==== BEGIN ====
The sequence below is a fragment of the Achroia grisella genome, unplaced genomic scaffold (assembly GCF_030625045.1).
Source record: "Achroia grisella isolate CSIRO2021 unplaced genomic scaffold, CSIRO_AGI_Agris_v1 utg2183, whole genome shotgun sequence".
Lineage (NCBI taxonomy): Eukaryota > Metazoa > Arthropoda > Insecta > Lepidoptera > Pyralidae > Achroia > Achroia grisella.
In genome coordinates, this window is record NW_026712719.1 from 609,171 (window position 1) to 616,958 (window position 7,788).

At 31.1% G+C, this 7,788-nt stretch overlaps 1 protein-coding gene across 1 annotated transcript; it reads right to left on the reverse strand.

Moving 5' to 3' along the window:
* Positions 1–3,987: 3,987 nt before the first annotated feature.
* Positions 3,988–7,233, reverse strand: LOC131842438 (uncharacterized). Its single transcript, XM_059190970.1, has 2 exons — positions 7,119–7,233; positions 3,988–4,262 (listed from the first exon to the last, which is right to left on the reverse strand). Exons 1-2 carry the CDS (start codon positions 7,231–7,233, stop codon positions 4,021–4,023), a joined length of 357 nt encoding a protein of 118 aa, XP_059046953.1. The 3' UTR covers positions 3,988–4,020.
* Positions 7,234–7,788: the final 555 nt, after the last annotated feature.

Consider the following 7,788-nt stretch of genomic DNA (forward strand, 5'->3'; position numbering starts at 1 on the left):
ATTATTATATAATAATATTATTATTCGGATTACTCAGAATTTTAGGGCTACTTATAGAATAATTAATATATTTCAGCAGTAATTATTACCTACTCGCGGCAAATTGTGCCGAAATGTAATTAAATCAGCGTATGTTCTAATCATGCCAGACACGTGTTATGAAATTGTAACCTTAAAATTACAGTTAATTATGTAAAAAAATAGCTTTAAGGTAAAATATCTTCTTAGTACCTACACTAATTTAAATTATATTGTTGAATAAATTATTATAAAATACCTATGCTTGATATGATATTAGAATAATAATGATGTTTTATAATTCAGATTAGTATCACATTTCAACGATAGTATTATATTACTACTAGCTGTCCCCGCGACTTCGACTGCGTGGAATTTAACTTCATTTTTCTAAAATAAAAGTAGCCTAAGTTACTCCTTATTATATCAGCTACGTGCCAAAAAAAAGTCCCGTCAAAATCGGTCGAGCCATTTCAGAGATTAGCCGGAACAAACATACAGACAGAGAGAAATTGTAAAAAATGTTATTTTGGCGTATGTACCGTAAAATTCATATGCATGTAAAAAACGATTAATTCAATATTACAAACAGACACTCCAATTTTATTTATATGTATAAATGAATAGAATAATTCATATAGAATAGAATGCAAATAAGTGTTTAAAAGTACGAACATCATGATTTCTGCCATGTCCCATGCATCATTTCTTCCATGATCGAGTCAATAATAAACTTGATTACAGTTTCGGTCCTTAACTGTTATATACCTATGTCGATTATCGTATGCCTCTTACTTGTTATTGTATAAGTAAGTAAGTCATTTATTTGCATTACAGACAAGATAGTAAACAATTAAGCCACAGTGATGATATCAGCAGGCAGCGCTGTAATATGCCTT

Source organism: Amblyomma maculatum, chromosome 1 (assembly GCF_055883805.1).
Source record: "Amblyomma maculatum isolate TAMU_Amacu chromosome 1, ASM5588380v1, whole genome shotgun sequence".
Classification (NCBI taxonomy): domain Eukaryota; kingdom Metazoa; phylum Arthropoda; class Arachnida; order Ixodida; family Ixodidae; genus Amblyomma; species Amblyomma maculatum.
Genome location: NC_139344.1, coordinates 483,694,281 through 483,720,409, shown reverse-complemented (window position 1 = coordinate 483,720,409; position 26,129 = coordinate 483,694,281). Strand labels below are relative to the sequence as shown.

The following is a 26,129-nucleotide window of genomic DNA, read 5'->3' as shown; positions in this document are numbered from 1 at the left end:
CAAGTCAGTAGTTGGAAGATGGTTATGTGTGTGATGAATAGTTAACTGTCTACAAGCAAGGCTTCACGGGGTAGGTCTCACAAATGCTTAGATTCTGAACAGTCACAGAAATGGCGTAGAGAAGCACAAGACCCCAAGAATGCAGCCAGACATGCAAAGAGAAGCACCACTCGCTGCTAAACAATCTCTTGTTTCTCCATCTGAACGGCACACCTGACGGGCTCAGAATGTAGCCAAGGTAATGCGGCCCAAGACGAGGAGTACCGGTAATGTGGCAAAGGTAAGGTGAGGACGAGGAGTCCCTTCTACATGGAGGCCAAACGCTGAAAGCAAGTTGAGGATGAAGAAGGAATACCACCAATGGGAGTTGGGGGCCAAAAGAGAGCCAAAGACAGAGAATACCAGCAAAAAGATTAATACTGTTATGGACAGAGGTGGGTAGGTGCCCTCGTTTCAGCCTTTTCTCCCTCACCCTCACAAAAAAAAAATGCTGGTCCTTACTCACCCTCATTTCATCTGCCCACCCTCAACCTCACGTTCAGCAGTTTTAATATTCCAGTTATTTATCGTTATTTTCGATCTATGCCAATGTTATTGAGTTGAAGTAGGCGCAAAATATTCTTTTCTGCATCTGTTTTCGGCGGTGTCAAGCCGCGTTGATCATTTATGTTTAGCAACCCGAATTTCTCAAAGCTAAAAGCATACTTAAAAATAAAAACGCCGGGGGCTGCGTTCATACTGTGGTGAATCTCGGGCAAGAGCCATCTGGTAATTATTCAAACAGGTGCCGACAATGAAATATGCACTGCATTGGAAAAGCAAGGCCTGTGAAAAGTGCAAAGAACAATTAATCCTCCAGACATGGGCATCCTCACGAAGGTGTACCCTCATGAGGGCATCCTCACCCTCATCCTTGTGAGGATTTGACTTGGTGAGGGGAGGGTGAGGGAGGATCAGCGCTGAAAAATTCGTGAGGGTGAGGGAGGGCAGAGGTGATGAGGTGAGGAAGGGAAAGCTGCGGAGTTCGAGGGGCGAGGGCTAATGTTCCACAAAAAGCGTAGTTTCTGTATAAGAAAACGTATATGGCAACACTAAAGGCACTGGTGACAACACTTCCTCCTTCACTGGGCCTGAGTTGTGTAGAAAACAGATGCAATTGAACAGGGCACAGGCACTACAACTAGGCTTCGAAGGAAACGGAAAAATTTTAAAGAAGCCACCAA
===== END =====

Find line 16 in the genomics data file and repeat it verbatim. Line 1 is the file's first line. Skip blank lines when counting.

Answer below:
The following is a 26,129-nucleotide window of genomic DNA, read 5'->3' as shown; positions in this document are numbered from 1 at the left end: